HATR – a versatile FT–IR Sampling Accessory

HATR – a versatile FT–IR Sampling Accessory
HATR Accessory showing Trough and Flat plate sample holders (Image Courtesy : https://www.piketech.com)

HATR or Horizontal Attenuated Total Reflectance accessory offers a number of benefits over conventional sampling methods adopted for liquids and solids. Conventional sampling techniques are time consuming, often messy and are plagued with inconsistencies arising from in-homogeneities and mixture matrix ratio variations. Hygroscopicity of sampling salts further complicates the spectra. HATR provides solutions to problems arising under such situations.

Basic principle of HATR

HATR is based on measurement of changes that take place in a totally reflected IR beam passing through a crystal which is in intimate contact with the sample. The infrared beam is directed on the crystal surface at an angle greater than the critical angle so that instead of transmission it gets reflected multiple times internally before emerging. On each reflection the beam penetrates 0.5 to 5.0μ beyond the crystal surface into the sample and due to multiple reflections the emerging wave carries with it the absorption characteristics of the sample in contact with the crystal.

The accessory is easily adapted for analysis of liquids, films and fine powders. The crystal needs to be fully covered for achieving spectral reproducibility.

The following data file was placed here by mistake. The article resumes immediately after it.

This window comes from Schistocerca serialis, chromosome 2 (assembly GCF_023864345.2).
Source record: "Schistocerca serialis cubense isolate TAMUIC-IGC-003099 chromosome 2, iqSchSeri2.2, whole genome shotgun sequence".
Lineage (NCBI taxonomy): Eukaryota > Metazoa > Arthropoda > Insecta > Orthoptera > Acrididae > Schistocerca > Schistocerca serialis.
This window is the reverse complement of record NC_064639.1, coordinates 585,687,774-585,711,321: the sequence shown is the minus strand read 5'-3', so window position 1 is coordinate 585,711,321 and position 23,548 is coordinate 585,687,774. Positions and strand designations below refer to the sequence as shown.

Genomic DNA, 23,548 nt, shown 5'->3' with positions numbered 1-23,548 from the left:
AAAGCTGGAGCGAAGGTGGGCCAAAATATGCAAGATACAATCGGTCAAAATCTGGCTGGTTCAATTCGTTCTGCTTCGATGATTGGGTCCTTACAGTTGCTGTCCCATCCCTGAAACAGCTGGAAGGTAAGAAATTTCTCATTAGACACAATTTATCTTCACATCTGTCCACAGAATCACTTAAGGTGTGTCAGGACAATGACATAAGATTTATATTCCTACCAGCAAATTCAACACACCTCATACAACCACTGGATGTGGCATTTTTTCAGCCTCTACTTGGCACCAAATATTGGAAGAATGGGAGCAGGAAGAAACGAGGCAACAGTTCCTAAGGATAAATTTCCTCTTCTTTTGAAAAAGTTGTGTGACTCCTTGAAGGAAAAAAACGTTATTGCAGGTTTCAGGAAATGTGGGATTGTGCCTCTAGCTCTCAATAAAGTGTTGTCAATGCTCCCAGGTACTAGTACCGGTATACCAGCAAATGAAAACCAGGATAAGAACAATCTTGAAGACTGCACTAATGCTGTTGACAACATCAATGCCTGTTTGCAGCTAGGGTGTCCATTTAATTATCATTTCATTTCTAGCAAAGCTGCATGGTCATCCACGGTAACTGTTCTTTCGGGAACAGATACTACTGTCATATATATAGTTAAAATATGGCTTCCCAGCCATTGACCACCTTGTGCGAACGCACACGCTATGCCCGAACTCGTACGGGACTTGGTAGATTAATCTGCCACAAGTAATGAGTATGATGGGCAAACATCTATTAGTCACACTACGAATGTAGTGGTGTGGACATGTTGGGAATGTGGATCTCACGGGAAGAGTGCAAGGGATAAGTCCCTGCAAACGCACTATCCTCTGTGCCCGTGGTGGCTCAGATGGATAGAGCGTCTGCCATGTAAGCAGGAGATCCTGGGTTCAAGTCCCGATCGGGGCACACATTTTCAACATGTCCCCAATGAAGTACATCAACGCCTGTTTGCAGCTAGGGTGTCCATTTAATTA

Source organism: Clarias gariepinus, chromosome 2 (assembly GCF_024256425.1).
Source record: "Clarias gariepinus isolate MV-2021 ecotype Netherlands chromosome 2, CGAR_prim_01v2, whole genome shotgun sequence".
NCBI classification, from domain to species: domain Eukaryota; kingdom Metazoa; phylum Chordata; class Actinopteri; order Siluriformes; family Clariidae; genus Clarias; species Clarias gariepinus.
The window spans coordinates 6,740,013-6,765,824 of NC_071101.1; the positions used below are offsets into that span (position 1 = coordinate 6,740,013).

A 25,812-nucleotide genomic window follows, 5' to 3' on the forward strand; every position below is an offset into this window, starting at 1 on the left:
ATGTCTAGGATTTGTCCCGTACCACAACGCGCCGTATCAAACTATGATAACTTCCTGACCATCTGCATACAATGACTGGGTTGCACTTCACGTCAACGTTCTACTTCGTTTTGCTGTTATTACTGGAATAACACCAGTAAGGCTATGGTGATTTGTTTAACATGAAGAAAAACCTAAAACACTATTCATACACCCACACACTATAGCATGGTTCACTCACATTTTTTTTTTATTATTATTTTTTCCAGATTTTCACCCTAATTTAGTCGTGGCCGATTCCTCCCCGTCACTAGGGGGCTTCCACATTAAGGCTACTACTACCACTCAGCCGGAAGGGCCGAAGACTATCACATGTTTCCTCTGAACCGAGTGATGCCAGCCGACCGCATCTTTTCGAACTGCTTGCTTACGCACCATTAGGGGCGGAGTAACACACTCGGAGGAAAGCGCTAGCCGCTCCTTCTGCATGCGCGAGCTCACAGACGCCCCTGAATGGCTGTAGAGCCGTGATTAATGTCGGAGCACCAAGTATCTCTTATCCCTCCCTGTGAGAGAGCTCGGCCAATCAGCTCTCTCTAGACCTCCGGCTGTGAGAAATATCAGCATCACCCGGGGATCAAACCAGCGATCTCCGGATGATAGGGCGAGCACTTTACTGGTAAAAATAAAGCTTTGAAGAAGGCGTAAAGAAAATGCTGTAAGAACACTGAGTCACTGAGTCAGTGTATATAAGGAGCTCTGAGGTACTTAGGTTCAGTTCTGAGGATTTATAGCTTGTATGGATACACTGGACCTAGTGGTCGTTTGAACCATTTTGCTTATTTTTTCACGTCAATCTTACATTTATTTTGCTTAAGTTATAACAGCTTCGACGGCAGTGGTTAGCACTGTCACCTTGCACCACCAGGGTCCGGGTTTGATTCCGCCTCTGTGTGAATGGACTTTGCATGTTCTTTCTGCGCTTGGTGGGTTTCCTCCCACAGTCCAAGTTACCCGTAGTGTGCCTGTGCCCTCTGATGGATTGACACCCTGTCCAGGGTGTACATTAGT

Several available options increase the versatility of the technique

  • Choice of HATR plates with materials ranging from ZnSe, KRS – 5, Ge, Diamond, etc.
  • Flat plate version for films and powders and trough plate version for liquids and slurries.
  • Temperature controlled and flow-through crystal plates for real-time monitoring of reactions
  • Software features for observing spectrum in real-time as applied force is increased on solid samples after clamping to arrive at optimum pressure needed to achieve the desired spectral quality..

All the available options discussed above extend the scope of applications to permit analysis of a wide range of samples with minimum sample preparation to include : 

  • Solid powders and films
  • Liquid samples including highly viscous liquids and slurries
  • Strongly absorbing samples and aqueous solutions. This is possible as the beam passes only a negligible path through the sample

Aqueous samples could not be analyzed using conventional techniques as water is a strong absorber in the IR region.

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